circa 1980 - Kathy Johnson, Leslie Pyfer, Tracee Telavara and Julianne McNamara (the latter two were both too young to compete at the world championships in 79 and then of course lost their chance in 80 with the boycott)... I do believe Julianna McNamara was still hanging in there internationally by 1984, but no longer the best on the US team - the window is VERY brief for female gymnasts...

As far as I know - the US gymnasts were never TRULY competitive internationally until Karolyi came to the US and raised the bar. Prior to that, the idea of "perfection" was not exactly a strength of the Americans. Beam was always a waterloo when compared to the solid performances of the USSR and Romanians.
 

Jenny

Angel Diva
#52
MOR - recognized all the names except Maria Filatova, Marcia Frederick and Leslie Pyfer, and I would have been paying attention by then, too. Wonder if I'll remember them after seeing a picture?

Went and googled the 1976 US teams and don't recognize even one of the women's names but do remember several of the men. That would have been the year Nadia took the Olympics by storm, though, so I guess it's no real surprise she's the one I remember.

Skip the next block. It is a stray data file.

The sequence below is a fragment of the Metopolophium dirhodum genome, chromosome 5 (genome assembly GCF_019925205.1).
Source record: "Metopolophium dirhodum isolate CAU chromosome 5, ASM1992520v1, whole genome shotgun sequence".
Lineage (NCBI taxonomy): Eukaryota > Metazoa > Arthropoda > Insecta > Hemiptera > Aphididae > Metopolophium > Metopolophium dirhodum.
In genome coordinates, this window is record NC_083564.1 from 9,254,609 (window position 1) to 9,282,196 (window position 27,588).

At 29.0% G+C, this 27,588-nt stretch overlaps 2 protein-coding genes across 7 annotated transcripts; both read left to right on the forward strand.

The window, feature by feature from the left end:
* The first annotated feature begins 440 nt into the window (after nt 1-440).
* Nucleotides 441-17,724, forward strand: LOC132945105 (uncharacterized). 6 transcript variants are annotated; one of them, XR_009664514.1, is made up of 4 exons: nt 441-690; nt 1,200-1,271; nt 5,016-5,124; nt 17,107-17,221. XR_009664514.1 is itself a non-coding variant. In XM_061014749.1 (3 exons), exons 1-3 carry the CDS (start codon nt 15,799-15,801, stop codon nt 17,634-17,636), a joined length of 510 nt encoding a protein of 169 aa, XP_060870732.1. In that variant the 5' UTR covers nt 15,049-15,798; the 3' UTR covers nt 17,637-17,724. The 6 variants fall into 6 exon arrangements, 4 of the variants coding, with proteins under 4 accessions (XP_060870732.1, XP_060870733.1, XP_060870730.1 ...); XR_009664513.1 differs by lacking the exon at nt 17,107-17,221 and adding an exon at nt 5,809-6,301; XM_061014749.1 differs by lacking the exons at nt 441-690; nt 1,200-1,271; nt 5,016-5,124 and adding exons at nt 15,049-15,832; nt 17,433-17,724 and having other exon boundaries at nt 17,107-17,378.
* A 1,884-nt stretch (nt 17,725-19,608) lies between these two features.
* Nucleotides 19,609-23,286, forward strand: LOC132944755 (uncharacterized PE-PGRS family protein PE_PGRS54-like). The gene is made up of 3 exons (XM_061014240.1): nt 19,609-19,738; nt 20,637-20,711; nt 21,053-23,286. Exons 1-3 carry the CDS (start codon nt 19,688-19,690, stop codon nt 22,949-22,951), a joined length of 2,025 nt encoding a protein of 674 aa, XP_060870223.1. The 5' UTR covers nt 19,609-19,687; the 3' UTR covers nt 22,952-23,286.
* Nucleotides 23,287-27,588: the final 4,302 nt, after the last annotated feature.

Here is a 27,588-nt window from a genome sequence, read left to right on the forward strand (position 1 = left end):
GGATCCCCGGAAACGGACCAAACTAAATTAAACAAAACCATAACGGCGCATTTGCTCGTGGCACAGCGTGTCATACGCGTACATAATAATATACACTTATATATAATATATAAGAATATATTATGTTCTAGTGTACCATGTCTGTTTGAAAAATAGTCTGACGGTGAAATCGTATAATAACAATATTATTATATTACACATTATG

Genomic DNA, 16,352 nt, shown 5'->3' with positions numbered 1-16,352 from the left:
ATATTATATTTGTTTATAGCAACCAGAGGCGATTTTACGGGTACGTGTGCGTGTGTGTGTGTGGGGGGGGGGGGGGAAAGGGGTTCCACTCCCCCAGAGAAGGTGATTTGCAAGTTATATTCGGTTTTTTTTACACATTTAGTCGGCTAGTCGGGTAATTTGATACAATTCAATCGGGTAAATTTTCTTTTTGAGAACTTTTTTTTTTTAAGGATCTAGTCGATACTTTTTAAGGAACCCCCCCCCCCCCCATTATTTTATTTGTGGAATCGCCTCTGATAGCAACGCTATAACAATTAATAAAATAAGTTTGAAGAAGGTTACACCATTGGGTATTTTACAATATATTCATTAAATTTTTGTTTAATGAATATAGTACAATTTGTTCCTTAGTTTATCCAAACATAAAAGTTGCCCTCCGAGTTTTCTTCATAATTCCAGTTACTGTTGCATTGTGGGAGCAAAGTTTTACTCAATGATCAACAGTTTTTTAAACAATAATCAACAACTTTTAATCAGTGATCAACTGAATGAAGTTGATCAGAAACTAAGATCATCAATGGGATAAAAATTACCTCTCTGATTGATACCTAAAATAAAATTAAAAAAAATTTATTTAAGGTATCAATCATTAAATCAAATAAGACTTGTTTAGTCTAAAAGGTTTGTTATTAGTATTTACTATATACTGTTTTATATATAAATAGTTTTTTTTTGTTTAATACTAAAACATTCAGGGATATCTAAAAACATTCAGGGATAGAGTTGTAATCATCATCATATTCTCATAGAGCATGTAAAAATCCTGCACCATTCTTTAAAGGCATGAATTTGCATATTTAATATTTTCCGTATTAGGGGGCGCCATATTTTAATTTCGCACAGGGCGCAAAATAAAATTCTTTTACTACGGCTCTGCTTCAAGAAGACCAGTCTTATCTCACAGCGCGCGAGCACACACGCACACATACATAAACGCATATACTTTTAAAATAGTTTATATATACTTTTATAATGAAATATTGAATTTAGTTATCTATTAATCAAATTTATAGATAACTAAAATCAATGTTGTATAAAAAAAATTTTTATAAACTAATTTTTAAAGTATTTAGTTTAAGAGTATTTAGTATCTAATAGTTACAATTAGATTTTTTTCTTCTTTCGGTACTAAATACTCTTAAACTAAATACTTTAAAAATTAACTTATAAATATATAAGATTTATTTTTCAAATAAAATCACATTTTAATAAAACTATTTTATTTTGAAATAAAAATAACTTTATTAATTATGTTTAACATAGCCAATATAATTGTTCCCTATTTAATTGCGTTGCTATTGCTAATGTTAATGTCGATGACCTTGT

gr8outdoors

Ski Diva Extraordinaire
#53
Julianne McNamara was on the 1984 Olympic team, although I can't remember if she won any individual medals (I don't think she did). I was rooting for her back then. That was about when I stopped doing gymnastics and it really is so different now - the bars and vault.

Two of my nieces are doing gymnastics and I have been to their "fun meets" and barely even recognize the vault these days.

Getting used to the new classes instead of IV - I and elite is something too - the numbers now go in the opposite direction of back in my day!
 

tinymoose

Ski Diva Extraordinaire
#54